1 min read.Updated: 13 Jan 2022, 07:06 AM ISTBloomberg
China’s loans to Sri Lanka have often been a contentious topic over the past decade
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Sri Lanka sees the possibility of fresh lending by China to help meet its debt servicing obligations, central bank governor Ajith Nivard Cabraal said, as it faces looming maturities and a brewing balance of payments crisis.
“There’s maybe a possibility of a new loan from China to cushion our debt repayments," Cabraal told reporters in Colombo without elaborating. “We have an understanding that they would assist us," he said.
China’s loans to Sri Lanka have often been a contentious topic over the past decade, with concerns that the country could struggle to repay and be used by Beijing to counter India and U.S. influence in the Indo-Pacific region. Sri Lanka had about $3.5 billion in debt from China by end-2020, excluding loans to state enterprises, according to central bank data.
The possibility of a new loan comes after President Gotabaya Rajapaksa asked Chinese Foreign Minister Wang Yi last weekend for Beijing to consider restructuring debt repayments. Delays in securing fresh funds -- key to meeting loan obligations -- have been cited by Fitch Ratings and Moody’s Investors Service as reasons for cutting Sri Lanka’s credit score deeper into junk and raising the specter of default.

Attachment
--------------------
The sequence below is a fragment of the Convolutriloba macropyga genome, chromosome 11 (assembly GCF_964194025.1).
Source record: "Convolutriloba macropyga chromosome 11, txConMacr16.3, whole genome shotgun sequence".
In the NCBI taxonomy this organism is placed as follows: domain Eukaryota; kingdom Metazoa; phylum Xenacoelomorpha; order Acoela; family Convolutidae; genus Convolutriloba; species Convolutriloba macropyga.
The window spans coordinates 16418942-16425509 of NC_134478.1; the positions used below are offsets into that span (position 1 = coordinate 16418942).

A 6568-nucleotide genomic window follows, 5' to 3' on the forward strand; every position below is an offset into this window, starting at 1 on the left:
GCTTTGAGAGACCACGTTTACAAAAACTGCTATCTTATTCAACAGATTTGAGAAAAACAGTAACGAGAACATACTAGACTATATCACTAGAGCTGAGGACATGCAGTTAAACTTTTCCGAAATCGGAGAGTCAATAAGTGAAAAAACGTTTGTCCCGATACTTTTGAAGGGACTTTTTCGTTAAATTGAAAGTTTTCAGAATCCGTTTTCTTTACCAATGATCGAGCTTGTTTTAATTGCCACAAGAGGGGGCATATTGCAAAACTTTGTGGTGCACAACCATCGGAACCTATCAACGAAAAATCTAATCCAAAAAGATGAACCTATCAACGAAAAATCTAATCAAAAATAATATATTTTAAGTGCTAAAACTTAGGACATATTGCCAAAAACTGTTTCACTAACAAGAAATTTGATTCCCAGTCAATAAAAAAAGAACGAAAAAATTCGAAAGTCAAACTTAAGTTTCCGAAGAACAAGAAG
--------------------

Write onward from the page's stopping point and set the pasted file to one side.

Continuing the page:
Cabraal told Bloomberg News earlier this week that Sri Lanka won’t need to roll over $1.5 billion of sovereign debt due this year as he’s certain efforts to secure funds will materialize.
He said on Wednesday that a $1 billion credit facility for imports from India was “at reasonable level of advanced negotiations" and will help spur bilateral trade and ease debt servicing too.
Cabraal expects the local economy to expand by 5.5% this year and said that GDP likely grew around 4.5% to 5% in 2021 despite challenges of the pandemic. The intention is to keep the economy growing while reducing exposure to sovereign bonds and restructuring debt without inflicting pain on investors, he added.
The government has been reaching out for bilateral funding as Sri Lanka’s finances have nosedived since the pandemic, with its key foreign exchange earners of tourism and remittances hit. The country maintains a deep-seated reluctance to seek help from the International Monetary Fund as that would involve austerity measures.